The demand of a reviewer to come to an album with no preconceived notions is absurd. As humans, there’s no possible way for us to approach an album with a completely clean slate; we’ll always have our prejudices, expectations and ideas about how an album will sound like. The true demand from a good music journalist (and any journalist, if we’re being honest) is mental flexibility. The ability to discard preconceived notions in the face of the facts of the album is where true integrity lies; if you’re too possessive about them, you won’t be able to properly appreciate the works of art that you are faced with. More than that, these preconceived notions are useful tools, enabling us to relate and understand our fans, who have the same ideas and expectations. Thus, we need to learn how to connect and channel them, making sure that the tools don’t become the masters.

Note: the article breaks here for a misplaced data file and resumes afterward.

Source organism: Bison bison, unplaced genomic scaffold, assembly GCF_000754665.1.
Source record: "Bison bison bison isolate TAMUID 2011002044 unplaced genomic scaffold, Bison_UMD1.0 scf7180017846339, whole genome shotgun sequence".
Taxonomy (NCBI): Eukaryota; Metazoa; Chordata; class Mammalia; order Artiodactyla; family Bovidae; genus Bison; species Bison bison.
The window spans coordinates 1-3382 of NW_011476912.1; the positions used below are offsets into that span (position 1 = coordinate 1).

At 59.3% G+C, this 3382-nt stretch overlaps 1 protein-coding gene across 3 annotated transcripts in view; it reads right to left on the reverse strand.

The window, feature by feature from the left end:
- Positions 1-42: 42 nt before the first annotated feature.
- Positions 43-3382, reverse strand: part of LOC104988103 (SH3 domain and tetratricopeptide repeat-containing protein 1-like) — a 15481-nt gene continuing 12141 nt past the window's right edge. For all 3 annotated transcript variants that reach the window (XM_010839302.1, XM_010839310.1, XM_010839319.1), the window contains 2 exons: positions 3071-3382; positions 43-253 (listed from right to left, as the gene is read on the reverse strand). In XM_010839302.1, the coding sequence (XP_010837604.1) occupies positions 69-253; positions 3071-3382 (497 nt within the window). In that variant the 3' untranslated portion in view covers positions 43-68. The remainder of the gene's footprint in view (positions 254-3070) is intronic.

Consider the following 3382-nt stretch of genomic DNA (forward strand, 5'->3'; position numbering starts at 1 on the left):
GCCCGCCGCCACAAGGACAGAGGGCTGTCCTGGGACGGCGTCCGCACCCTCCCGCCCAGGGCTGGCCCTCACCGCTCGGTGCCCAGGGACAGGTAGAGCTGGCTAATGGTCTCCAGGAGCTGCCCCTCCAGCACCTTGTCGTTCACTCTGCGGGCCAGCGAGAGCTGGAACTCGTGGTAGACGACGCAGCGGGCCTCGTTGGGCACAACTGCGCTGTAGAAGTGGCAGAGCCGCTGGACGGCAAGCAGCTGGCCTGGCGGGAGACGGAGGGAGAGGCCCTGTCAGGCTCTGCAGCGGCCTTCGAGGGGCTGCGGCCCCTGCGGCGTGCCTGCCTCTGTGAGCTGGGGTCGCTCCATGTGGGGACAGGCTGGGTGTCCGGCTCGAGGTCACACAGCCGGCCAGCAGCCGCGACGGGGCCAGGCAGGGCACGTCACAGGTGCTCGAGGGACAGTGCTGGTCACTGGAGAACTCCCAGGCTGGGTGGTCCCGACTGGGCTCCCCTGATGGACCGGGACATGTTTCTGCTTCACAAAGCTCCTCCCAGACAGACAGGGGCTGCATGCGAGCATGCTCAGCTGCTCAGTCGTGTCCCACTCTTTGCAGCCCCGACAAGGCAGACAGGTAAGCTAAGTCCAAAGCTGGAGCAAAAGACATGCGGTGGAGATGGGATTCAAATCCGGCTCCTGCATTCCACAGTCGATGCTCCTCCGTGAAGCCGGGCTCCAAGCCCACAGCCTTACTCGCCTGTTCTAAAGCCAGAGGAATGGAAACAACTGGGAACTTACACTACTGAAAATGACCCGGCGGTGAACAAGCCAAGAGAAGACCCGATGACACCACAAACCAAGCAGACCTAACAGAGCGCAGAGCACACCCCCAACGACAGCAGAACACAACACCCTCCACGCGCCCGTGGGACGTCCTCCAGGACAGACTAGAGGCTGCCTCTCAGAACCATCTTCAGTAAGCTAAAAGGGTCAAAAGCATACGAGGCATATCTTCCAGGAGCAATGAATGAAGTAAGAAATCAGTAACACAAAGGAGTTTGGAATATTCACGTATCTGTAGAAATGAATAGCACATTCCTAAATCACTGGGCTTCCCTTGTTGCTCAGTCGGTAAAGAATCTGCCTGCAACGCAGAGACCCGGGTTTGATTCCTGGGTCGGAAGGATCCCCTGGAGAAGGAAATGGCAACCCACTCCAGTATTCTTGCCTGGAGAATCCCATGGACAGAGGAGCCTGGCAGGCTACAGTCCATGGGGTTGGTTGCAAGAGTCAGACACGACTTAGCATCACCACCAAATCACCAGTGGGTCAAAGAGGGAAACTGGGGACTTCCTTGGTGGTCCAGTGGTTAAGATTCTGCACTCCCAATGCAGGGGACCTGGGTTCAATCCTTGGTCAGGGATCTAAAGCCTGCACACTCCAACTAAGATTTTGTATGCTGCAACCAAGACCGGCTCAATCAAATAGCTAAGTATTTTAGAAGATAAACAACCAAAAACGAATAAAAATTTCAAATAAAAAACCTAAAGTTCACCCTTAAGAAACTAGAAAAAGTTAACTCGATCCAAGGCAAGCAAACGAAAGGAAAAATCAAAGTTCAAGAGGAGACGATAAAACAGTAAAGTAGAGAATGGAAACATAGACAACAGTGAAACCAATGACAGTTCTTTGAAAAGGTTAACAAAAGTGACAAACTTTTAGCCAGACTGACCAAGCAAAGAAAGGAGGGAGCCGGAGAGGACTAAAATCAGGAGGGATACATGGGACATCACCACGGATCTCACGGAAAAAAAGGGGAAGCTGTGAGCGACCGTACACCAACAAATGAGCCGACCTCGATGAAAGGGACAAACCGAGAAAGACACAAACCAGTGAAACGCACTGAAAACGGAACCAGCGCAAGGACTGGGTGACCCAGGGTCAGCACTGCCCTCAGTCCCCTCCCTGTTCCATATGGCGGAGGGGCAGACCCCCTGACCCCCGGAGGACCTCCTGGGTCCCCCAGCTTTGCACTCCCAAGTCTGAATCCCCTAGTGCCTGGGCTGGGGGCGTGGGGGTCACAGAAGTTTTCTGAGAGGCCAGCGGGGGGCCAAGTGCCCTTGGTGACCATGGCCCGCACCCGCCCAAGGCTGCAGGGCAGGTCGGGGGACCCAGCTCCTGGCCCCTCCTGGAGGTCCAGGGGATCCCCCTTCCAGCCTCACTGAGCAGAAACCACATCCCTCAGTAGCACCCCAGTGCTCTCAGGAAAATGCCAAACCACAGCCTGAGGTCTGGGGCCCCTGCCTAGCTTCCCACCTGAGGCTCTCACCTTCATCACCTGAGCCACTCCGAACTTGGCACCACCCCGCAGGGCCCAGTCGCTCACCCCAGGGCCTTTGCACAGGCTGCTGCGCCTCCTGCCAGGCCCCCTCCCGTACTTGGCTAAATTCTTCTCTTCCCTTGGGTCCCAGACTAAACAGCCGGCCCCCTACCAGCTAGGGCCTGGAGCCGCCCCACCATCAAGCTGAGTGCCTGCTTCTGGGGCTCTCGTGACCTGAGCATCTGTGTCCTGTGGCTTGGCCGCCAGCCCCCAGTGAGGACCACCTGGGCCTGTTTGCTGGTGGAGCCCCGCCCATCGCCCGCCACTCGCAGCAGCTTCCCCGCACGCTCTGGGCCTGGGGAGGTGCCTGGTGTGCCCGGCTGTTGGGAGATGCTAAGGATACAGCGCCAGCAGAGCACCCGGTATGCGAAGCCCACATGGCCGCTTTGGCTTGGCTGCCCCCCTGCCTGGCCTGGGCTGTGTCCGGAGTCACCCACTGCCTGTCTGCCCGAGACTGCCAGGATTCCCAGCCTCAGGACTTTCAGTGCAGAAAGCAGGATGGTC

What in heaven’s name does this have to do with Perturbator? Well, this is where things get personal. You see, I had always liked Perturbator’s music but felt, at the same time, that there was more potential to be tapped. Dangerous Days is a great album but one which, I feel, could have been a fantastic album if more variation had been added into the breakneck rhythm’s. Lying dormant beneath the furious dedication to darkwave barrages, crouched in wait below the thrumming, never-ending, neon-tinged tracks, I could feel some sort of future flowering waiting for space to breathe. To be sure, there are plenty of ambient tracks on there but they felt tacked on, an afterthought rather than a true, organic part of the album. Sure, “Minuit” and “Hard Wired” existed but they were somehow lacking, not fully realized in their deviance.
There have been a few recent HLT articles I’ve done about bands that sort of take the metal aesthetic and reshape it in really cool and funky ways. Forndom and Goatpsalm both take a folky approach to metal, and then add a sort of mysticism to it that sounds like some pagan sacrifice in the woods of Scandinavia.